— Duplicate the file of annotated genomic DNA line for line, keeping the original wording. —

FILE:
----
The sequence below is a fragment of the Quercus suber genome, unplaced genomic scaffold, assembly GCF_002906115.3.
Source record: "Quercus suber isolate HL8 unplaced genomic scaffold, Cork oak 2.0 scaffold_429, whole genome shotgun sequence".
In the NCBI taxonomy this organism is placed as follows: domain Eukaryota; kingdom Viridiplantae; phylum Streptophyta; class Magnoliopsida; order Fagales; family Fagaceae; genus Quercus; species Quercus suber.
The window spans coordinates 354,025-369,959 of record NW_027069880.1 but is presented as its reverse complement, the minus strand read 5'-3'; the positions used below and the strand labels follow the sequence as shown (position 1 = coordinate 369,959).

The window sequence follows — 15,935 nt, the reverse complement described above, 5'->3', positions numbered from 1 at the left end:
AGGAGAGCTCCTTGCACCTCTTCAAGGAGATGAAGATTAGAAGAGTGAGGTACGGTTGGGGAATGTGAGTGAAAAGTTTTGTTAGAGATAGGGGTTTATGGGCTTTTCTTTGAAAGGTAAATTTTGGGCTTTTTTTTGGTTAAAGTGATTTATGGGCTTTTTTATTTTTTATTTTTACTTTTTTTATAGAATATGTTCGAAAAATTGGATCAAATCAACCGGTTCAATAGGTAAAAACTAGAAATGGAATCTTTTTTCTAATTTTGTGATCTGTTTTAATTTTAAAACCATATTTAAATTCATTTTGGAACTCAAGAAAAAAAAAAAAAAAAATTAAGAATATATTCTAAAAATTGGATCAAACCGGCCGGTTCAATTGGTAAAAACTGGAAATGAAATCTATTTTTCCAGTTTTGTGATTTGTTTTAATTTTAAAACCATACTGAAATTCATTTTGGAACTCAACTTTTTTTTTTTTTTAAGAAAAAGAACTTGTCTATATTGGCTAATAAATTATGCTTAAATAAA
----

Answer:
The sequence below is a fragment of the Quercus suber genome, unplaced genomic scaffold, assembly GCF_002906115.3.
Source record: "Quercus suber isolate HL8 unplaced genomic scaffold, Cork oak 2.0 scaffold_429, whole genome shotgun sequence".
In the NCBI taxonomy this organism is placed as follows: domain Eukaryota; kingdom Viridiplantae; phylum Streptophyta; class Magnoliopsida; order Fagales; family Fagaceae; genus Quercus; species Quercus suber.
The window spans coordinates 354,025-369,959 of record NW_027069880.1 but is presented as its reverse complement, the minus strand read 5'-3'; the positions used below and the strand labels follow the sequence as shown (position 1 = coordinate 369,959).

The window sequence follows — 15,935 nt, the reverse complement described above, 5'->3', positions numbered from 1 at the left end:
AGGAGAGCTCCTTGCACCTCTTCAAGGAGATGAAGATTAGAAGAGTGAGGTACGGTTGGGGAATGTGAGTGAAAAGTTTTGTTAGAGATAGGGGTTTATGGGCTTTTCTTTGAAAGGTAAATTTTGGGCTTTTTTTTGGTTAAAGTGATTTATGGGCTTTTTTATTTTTTATTTTTACTTTTTTTATAGAATATGTTCGAAAAATTGGATCAAATCAACCGGTTCAATAGGTAAAAACTAGAAATGGAATCTTTTTTCTAATTTTGTGATCTGTTTTAATTTTAAAACCATATTTAAATTCATTTTGGAACTCAAGAAAAAAAAAAAAAAAAATTAAGAATATATTCTAAAAATTGGATCAAACCGGCCGGTTCAATTGGTAAAAACTGGAAATGAAATCTATTTTTCCAGTTTTGTGATTTGTTTTAATTTTAAAACCATACTGAAATTCATTTTGGAACTCAACTTTTTTTTTTTTTTAAGAAAAAGAACTTGTCTATATTGGCTAATAAATTATGCTTAAATAAA